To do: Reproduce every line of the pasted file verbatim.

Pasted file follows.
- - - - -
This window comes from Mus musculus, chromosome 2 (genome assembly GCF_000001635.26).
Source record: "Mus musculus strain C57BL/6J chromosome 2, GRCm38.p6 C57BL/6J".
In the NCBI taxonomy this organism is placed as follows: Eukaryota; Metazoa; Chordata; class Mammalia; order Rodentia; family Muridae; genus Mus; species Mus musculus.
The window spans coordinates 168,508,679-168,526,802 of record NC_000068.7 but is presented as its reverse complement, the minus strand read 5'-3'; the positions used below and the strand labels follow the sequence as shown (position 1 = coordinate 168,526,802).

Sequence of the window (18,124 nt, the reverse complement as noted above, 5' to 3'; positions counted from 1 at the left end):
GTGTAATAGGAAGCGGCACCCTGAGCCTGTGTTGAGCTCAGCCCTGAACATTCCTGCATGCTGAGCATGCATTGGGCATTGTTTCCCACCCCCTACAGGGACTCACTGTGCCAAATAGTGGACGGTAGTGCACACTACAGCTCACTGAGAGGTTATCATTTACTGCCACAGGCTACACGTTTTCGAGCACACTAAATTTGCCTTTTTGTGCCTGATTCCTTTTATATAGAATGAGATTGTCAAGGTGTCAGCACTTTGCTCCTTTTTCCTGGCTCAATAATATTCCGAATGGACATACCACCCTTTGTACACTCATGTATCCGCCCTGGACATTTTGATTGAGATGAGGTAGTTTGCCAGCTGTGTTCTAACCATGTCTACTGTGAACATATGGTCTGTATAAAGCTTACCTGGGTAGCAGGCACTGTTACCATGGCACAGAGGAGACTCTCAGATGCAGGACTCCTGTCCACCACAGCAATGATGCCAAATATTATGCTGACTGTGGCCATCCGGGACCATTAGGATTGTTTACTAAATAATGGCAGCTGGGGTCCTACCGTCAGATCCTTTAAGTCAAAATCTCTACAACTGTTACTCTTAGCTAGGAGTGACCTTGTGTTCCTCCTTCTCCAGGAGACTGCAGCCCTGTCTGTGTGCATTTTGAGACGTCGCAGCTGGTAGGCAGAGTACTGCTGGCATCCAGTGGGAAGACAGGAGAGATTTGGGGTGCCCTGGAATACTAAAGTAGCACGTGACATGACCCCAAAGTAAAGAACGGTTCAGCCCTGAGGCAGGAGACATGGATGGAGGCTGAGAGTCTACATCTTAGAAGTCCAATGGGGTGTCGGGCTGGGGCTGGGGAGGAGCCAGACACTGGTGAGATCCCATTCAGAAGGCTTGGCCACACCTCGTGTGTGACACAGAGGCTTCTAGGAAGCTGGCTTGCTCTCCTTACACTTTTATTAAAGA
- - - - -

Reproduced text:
This window comes from Mus musculus, chromosome 2 (genome assembly GCF_000001635.26).
Source record: "Mus musculus strain C57BL/6J chromosome 2, GRCm38.p6 C57BL/6J".
In the NCBI taxonomy this organism is placed as follows: Eukaryota; Metazoa; Chordata; class Mammalia; order Rodentia; family Muridae; genus Mus; species Mus musculus.
The window spans coordinates 168,508,679-168,526,802 of record NC_000068.7 but is presented as its reverse complement, the minus strand read 5'-3'; the positions used below and the strand labels follow the sequence as shown (position 1 = coordinate 168,526,802).

Sequence of the window (18,124 nt, the reverse complement as noted above, 5' to 3'; positions counted from 1 at the left end):
GTGTAATAGGAAGCGGCACCCTGAGCCTGTGTTGAGCTCAGCCCTGAACATTCCTGCATGCTGAGCATGCATTGGGCATTGTTTCCCACCCCCTACAGGGACTCACTGTGCCAAATAGTGGACGGTAGTGCACACTACAGCTCACTGAGAGGTTATCATTTACTGCCACAGGCTACACGTTTTCGAGCACACTAAATTTGCCTTTTTGTGCCTGATTCCTTTTATATAGAATGAGATTGTCAAGGTGTCAGCACTTTGCTCCTTTTTCCTGGCTCAATAATATTCCGAATGGACATACCACCCTTTGTACACTCATGTATCCGCCCTGGACATTTTGATTGAGATGAGGTAGTTTGCCAGCTGTGTTCTAACCATGTCTACTGTGAACATATGGTCTGTATAAAGCTTACCTGGGTAGCAGGCACTGTTACCATGGCACAGAGGAGACTCTCAGATGCAGGACTCCTGTCCACCACAGCAATGATGCCAAATATTATGCTGACTGTGGCCATCCGGGACCATTAGGATTGTTTACTAAATAATGGCAGCTGGGGTCCTACCGTCAGATCCTTTAAGTCAAAATCTCTACAACTGTTACTCTTAGCTAGGAGTGACCTTGTGTTCCTCCTTCTCCAGGAGACTGCAGCCCTGTCTGTGTGCATTTTGAGACGTCGCAGCTGGTAGGCAGAGTACTGCTGGCATCCAGTGGGAAGACAGGAGAGATTTGGGGTGCCCTGGAATACTAAAGTAGCACGTGACATGACCCCAAAGTAAAGAACGGTTCAGCCCTGAGGCAGGAGACATGGATGGAGGCTGAGAGTCTACATCTTAGAAGTCCAATGGGGTGTCGGGCTGGGGCTGGGGAGGAGCCAGACACTGGTGAGATCCCATTCAGAAGGCTTGGCCACACCTCGTGTGTGACACAGAGGCTTCTAGGAAGCTGGCTTGCTCTCCTTACACTTTTATTAAAGA